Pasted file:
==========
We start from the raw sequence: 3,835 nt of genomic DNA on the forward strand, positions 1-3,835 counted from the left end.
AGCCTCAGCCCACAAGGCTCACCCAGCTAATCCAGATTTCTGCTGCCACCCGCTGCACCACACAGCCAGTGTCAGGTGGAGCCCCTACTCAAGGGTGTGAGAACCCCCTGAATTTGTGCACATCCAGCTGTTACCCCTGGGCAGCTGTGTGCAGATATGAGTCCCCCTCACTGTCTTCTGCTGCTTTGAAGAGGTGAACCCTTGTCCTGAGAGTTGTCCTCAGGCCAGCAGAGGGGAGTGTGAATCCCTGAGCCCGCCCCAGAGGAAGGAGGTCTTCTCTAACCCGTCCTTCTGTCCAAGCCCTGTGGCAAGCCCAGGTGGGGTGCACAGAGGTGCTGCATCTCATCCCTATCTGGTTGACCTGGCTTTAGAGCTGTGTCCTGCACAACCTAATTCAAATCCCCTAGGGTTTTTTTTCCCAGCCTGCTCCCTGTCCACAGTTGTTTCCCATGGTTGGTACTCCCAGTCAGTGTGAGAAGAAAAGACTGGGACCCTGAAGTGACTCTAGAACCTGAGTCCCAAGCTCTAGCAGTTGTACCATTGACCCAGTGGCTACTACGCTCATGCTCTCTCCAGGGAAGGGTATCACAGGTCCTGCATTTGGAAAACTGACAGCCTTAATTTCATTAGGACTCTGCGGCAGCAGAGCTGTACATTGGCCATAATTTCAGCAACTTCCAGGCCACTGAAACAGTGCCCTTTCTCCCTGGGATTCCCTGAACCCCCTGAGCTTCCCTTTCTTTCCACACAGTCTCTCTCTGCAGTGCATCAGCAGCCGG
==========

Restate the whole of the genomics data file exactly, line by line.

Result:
We start from the raw sequence: 3,835 nt of genomic DNA on the forward strand, positions 1-3,835 counted from the left end.
AGCCTCAGCCCACAAGGCTCACCCAGCTAATCCAGATTTCTGCTGCCACCCGCTGCACCACACAGCCAGTGTCAGGTGGAGCCCCTACTCAAGGGTGTGAGAACCCCCTGAATTTGTGCACATCCAGCTGTTACCCCTGGGCAGCTGTGTGCAGATATGAGTCCCCCTCACTGTCTTCTGCTGCTTTGAAGAGGTGAACCCTTGTCCTGAGAGTTGTCCTCAGGCCAGCAGAGGGGAGTGTGAATCCCTGAGCCCGCCCCAGAGGAAGGAGGTCTTCTCTAACCCGTCCTTCTGTCCAAGCCCTGTGGCAAGCCCAGGTGGGGTGCACAGAGGTGCTGCATCTCATCCCTATCTGGTTGACCTGGCTTTAGAGCTGTGTCCTGCACAACCTAATTCAAATCCCCTAGGGTTTTTTTTCCCAGCCTGCTCCCTGTCCACAGTTGTTTCCCATGGTTGGTACTCCCAGTCAGTGTGAGAAGAAAAGACTGGGACCCTGAAGTGACTCTAGAACCTGAGTCCCAAGCTCTAGCAGTTGTACCATTGACCCAGTGGCTACTACGCTCATGCTCTCTCCAGGGAAGGGTATCACAGGTCCTGCATTTGGAAAACTGACAGCCTTAATTTCATTAGGACTCTGCGGCAGCAGAGCTGTACATTGGCCATAATTTCAGCAACTTCCAGGCCACTGAAACAGTGCCCTTTCTCCCTGGGATTCCCTGAACCCCCTGAGCTTCCCTTTCTTTCCACACAGTCTCTCTCTGCAGTGCATCAGCAGCCGG